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All You Need To Know About Screed – The Complete Floor Screed Guide

If you’re planning on having a new floor fitted it’s possible you may have heard about floor screed, particularly if your existing flooring is uneven. For most people screed isn’t something they will have come across before, so you may be a little unsure about what it is and exactly what it does.

Fortunately, Paul Villiers Floor Screeding Limited have put together a complete floor screeding guide with all you need to know about screed.

What is screed?

Screed is a cementitious material often made from cement and sharp sand and most commonly used as a finishing layer on internal floors for improved appearance and increased durability. This thin layer can vary in thickness from around 50mm to 100mm depending on the application. It is generally laid over a concrete subfloor to create a much smoother texture where other materials can be laid on top of or it is also ideal to cover underfloor heating pipes.

Pour liquid screed

Do I Need To Screed A Concrete Floor?

Laying screed on a concrete floor isn’t something mandatory. It is, however, 100% recommended for levelling uneven floor surfaces and to avoid a bumpy floor. On a previous post, we expanded on the fundamental differences between screed and concrete and the main reasons why you should use screed as a finishing layer. You can read all about it here.

 

Screed Floor Drying Time

Screed drying time varies depending on the type of screed, the thickness needed and ambient conditions, which makes it difficult to define an exact drying time. However, there are a few standard time ranges to all screeds and conditions that can serve as a general guide.

Drying time until foot traffic can be allowed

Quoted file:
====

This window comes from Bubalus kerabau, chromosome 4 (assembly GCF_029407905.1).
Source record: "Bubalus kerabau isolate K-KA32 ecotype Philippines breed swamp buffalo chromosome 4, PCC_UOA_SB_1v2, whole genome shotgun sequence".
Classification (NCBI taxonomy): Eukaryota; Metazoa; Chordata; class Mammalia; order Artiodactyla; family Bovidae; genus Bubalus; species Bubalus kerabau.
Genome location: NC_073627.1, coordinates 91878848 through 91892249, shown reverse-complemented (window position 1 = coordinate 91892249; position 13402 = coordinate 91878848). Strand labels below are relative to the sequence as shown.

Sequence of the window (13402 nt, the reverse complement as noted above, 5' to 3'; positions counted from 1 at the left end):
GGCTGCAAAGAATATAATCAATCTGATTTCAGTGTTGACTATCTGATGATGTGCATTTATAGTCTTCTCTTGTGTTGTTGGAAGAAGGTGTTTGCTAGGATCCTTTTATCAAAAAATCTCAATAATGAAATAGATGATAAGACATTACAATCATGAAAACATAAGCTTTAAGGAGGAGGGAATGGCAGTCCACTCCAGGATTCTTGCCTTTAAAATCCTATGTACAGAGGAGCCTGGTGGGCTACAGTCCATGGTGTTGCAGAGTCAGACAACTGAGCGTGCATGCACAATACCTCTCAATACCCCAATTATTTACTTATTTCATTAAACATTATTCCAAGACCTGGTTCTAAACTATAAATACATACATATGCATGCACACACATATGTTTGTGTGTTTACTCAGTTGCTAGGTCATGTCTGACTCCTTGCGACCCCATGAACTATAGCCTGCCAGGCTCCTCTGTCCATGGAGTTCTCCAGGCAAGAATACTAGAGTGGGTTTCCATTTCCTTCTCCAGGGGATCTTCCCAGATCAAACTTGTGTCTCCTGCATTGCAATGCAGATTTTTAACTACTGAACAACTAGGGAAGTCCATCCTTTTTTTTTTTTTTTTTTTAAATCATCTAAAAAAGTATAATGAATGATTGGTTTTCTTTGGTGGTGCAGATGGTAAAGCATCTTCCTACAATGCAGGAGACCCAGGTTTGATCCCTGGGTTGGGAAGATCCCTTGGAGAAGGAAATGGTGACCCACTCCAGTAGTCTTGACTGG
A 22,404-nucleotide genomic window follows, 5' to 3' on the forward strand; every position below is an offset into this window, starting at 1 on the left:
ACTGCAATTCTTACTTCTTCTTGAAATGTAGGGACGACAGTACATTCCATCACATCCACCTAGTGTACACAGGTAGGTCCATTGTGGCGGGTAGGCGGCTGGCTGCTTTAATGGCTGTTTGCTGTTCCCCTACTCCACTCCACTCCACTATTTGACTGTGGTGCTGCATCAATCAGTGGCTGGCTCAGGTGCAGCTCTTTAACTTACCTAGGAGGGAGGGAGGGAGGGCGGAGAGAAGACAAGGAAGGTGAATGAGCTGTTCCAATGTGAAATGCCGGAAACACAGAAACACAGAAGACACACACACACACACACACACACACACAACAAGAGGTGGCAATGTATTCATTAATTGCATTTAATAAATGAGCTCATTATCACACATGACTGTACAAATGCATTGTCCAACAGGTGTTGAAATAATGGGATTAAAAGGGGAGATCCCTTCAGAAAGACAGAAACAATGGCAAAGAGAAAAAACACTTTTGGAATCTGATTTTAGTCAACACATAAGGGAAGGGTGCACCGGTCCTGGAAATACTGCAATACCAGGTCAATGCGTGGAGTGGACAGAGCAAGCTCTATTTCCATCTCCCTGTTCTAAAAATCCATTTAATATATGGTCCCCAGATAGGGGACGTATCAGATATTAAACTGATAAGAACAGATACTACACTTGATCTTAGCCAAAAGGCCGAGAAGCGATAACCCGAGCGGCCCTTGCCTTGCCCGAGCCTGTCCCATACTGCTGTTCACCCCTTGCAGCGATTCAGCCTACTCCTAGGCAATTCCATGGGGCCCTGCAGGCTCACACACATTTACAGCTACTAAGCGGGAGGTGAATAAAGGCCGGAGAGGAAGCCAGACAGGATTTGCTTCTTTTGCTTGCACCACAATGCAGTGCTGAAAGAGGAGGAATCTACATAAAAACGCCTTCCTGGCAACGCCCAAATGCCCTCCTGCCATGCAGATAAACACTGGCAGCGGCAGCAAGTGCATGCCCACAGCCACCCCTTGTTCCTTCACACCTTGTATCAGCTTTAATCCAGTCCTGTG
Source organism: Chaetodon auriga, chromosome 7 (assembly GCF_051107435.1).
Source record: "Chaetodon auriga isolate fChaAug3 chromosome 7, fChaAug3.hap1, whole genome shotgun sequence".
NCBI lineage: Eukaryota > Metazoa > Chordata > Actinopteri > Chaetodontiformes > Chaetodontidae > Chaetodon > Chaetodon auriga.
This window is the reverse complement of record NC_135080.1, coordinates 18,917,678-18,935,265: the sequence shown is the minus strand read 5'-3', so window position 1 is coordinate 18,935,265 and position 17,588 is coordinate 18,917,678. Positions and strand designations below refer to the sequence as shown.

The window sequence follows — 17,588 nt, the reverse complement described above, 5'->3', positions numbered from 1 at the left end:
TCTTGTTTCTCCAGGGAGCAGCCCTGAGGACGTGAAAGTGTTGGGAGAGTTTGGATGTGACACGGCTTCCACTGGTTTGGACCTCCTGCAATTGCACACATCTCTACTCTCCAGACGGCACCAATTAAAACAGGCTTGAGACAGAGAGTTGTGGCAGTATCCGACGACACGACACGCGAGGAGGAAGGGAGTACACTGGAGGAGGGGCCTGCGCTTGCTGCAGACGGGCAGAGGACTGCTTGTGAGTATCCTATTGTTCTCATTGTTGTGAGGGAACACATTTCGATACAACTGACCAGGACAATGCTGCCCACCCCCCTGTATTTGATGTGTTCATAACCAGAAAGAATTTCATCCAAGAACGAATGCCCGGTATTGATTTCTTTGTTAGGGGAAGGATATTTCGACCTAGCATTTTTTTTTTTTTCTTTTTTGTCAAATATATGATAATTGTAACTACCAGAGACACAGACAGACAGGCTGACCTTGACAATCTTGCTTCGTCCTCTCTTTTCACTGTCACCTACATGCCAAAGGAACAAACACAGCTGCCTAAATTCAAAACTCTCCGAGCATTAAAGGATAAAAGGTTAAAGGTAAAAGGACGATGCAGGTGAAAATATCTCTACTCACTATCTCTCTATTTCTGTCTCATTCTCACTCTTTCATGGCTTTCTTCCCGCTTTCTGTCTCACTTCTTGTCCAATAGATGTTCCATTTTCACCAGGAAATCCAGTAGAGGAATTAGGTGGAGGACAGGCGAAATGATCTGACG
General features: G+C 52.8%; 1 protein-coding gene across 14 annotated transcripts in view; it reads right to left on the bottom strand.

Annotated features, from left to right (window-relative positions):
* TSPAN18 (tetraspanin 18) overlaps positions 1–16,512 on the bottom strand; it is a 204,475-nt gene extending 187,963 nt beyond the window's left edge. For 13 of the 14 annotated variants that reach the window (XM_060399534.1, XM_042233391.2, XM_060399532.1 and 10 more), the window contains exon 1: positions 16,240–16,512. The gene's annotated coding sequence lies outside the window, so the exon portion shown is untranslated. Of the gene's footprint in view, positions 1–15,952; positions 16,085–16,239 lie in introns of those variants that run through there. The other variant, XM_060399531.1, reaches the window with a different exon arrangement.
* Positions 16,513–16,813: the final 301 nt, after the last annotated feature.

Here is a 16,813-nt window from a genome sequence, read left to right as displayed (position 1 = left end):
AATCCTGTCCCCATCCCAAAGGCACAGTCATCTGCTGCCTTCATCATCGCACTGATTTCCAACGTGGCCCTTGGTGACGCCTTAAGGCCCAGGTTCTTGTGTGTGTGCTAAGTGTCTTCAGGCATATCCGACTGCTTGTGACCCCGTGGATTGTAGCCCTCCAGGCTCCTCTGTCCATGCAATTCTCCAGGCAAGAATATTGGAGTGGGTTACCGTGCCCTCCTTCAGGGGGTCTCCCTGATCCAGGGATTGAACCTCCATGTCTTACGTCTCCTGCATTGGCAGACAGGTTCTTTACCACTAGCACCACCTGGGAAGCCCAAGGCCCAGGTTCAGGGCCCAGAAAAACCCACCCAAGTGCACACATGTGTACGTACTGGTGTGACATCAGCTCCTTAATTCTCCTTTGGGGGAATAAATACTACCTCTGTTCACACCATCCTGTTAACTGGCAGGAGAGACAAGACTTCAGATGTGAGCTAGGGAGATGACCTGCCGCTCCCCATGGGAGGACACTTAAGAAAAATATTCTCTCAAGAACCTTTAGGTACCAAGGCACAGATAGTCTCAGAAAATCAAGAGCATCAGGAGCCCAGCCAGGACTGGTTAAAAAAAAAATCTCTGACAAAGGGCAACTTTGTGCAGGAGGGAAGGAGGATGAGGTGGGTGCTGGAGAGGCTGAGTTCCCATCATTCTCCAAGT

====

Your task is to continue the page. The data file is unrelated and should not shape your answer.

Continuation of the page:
During the first 24-48h, it is imperative that the site is closed to foot traffic to allow the screed to cure undisturbed. However, as mentioned above, this is a rule of thumb and further guidance on tailored drying times can be found on the BS 8203 code of practice. This curing period is crucial for the screed to achieve sufficient strength. There are several procedures, such as avoiding water ingress, that will help ensure this. Newly laid screeds contain a significant amount of water that will cause it to lose strength if not retained.

Time needed before the installation of a floor covering

Screed needs an average of 28 days is needed to reach full strength. A BRE screed tester or drop test will then be performed which consists of repeatedly dropping weight to measure the effect of the impact. Only afterwards can the carpets, vinyl or tiles be installed on the surface. A fast track alternative can be our Fast Setting Screeds.

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Which Screed Is Better For Underfloor Heating?

Traditional sand and cement screed with polypropylene fibres for unbonded floors have always been effective to cover underfloor heating. However, liquid screeds and self-levelling screeds can be an even better solution as they are more responsive to heating. These types of screed protect the pipes or insulation and are able to retain the heat for longer making it more cost-effective.

Find Out How We Can Help

Paul Villiers is one of the leading screeding companies in the UK thanks to our vast industry experience and commitment to providing the highest quality screeds and reliable customer service. Get in touch today on 01933 270129 to find out more about our services or to request a no-obligation quote.

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